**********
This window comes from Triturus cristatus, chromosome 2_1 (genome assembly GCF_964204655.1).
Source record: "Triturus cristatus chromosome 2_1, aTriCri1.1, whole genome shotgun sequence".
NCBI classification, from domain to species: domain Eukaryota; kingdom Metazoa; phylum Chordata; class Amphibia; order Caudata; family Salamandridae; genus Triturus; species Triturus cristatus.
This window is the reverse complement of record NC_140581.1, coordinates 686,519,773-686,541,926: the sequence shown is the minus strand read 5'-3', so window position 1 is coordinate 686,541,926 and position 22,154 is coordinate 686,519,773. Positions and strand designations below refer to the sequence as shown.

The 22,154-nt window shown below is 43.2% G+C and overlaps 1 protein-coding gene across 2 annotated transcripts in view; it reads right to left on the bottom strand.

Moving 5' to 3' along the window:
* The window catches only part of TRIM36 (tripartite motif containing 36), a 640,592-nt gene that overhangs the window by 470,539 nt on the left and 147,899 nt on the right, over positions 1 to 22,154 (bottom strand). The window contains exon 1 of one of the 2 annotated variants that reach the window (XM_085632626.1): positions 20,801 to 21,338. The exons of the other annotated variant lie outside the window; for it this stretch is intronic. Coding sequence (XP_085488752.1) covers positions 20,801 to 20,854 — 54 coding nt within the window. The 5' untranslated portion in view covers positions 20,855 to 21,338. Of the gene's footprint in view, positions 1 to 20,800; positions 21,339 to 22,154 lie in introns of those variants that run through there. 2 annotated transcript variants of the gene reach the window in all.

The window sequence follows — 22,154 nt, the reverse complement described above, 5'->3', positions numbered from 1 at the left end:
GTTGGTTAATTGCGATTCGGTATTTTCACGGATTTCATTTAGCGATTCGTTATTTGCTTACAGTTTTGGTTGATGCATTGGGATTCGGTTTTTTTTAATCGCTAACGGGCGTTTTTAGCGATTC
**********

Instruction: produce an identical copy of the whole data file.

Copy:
This window comes from Triturus cristatus, chromosome 2_1 (genome assembly GCF_964204655.1).
Source record: "Triturus cristatus chromosome 2_1, aTriCri1.1, whole genome shotgun sequence".
NCBI classification, from domain to species: domain Eukaryota; kingdom Metazoa; phylum Chordata; class Amphibia; order Caudata; family Salamandridae; genus Triturus; species Triturus cristatus.
This window is the reverse complement of record NC_140581.1, coordinates 686,519,773-686,541,926: the sequence shown is the minus strand read 5'-3', so window position 1 is coordinate 686,541,926 and position 22,154 is coordinate 686,519,773. Positions and strand designations below refer to the sequence as shown.

The 22,154-nt window shown below is 43.2% G+C and overlaps 1 protein-coding gene across 2 annotated transcripts in view; it reads right to left on the bottom strand.

Moving 5' to 3' along the window:
* The window catches only part of TRIM36 (tripartite motif containing 36), a 640,592-nt gene that overhangs the window by 470,539 nt on the left and 147,899 nt on the right, over positions 1 to 22,154 (bottom strand). The window contains exon 1 of one of the 2 annotated variants that reach the window (XM_085632626.1): positions 20,801 to 21,338. The exons of the other annotated variant lie outside the window; for it this stretch is intronic. Coding sequence (XP_085488752.1) covers positions 20,801 to 20,854 — 54 coding nt within the window. The 5' untranslated portion in view covers positions 20,855 to 21,338. Of the gene's footprint in view, positions 1 to 20,800; positions 21,339 to 22,154 lie in introns of those variants that run through there. 2 annotated transcript variants of the gene reach the window in all.

The window sequence follows — 22,154 nt, the reverse complement described above, 5'->3', positions numbered from 1 at the left end:
GTTGGTTAATTGCGATTCGGTATTTTCACGGATTTCATTTAGCGATTCGTTATTTGCTTACAGTTTTGGTTGATGCATTGGGATTCGGTTTTTTTTAATCGCTAACGGGCGTTTTTAGCGATTC